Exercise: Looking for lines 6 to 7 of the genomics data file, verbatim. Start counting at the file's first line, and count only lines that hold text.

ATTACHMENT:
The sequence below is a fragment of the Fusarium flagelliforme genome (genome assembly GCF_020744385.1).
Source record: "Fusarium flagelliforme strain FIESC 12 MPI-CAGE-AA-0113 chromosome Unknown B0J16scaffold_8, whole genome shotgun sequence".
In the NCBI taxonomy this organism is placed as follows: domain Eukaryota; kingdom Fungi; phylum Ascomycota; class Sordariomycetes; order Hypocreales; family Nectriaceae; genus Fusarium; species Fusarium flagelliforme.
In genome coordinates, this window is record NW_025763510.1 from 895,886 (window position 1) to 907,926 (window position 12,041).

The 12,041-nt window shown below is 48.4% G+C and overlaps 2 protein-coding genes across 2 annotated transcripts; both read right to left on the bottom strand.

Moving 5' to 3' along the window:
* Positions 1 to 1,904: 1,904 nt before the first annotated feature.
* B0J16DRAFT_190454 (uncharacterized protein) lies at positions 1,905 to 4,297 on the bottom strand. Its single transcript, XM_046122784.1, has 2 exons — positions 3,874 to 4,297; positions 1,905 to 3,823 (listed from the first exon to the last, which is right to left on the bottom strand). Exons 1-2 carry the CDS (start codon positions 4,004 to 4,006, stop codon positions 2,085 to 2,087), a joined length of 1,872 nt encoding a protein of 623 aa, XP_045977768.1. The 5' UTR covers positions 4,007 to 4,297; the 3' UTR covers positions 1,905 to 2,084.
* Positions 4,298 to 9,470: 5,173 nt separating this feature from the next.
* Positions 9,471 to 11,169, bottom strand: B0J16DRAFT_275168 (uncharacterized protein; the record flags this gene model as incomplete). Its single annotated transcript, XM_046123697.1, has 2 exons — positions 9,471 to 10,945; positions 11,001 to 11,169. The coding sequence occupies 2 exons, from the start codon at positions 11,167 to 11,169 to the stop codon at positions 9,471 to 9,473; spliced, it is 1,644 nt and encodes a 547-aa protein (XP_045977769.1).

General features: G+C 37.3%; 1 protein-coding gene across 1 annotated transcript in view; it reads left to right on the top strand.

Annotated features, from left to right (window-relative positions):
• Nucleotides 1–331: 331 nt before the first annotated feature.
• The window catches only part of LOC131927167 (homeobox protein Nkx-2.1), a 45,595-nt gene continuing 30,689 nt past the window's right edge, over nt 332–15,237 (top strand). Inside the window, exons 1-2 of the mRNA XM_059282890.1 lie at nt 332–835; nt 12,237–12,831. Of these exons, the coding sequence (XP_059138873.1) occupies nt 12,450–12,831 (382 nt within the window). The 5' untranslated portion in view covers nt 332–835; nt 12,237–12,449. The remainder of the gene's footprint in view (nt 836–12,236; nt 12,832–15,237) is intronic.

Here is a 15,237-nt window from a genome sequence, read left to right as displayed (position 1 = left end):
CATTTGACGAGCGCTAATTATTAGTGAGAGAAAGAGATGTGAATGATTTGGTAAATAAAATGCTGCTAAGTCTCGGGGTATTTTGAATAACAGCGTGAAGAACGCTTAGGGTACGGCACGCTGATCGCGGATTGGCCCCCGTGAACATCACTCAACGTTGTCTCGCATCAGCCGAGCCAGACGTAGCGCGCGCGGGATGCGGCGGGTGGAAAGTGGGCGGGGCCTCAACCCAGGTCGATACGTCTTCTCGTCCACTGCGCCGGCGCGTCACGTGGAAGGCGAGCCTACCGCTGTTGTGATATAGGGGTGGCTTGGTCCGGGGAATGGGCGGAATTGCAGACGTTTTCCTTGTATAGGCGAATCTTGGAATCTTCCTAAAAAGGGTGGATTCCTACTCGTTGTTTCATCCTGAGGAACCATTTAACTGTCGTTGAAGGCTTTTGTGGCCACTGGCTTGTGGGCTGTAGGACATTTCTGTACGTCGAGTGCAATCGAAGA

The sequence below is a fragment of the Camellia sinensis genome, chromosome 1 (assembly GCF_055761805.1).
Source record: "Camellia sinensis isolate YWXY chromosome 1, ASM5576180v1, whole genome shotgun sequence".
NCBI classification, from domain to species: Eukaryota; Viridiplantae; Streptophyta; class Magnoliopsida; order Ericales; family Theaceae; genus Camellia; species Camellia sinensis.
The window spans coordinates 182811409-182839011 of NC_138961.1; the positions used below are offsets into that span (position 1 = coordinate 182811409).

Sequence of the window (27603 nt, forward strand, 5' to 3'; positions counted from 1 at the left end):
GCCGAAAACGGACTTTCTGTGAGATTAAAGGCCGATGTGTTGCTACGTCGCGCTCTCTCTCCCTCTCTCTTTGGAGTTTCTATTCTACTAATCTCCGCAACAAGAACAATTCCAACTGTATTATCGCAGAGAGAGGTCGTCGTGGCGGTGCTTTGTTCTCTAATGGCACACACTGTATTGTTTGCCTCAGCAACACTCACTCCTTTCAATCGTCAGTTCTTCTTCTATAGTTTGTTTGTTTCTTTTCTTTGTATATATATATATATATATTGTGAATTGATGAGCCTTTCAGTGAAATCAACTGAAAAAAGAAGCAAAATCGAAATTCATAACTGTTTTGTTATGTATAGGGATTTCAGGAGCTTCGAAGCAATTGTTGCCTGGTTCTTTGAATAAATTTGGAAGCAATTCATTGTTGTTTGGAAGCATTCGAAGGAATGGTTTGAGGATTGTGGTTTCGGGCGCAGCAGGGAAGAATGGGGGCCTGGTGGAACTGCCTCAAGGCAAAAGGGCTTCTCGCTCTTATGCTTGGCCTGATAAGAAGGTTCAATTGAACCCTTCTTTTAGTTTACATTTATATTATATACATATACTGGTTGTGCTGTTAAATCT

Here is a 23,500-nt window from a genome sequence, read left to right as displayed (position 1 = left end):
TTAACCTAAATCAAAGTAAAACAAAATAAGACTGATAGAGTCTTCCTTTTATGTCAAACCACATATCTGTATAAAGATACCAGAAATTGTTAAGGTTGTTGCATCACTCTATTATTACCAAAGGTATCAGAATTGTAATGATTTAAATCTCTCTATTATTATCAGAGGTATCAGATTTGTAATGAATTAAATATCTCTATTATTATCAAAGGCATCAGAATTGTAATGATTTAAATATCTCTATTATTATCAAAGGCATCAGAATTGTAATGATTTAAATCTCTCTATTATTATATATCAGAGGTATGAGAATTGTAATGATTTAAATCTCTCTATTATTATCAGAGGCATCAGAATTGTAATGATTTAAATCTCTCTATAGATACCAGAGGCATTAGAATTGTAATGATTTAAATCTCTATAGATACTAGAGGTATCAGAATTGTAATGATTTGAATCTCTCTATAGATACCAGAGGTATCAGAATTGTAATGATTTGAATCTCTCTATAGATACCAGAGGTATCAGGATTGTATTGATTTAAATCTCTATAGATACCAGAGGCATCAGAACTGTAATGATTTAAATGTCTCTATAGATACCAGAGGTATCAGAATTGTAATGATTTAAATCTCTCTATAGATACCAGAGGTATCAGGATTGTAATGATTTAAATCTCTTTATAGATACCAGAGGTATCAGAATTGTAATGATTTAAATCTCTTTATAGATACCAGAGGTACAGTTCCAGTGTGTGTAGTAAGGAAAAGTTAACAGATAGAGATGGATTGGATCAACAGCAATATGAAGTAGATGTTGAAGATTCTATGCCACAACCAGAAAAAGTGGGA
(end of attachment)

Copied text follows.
Moving 5' to 3' along the window:
* Positions 1 to 1,904: 1,904 nt before the first annotated feature.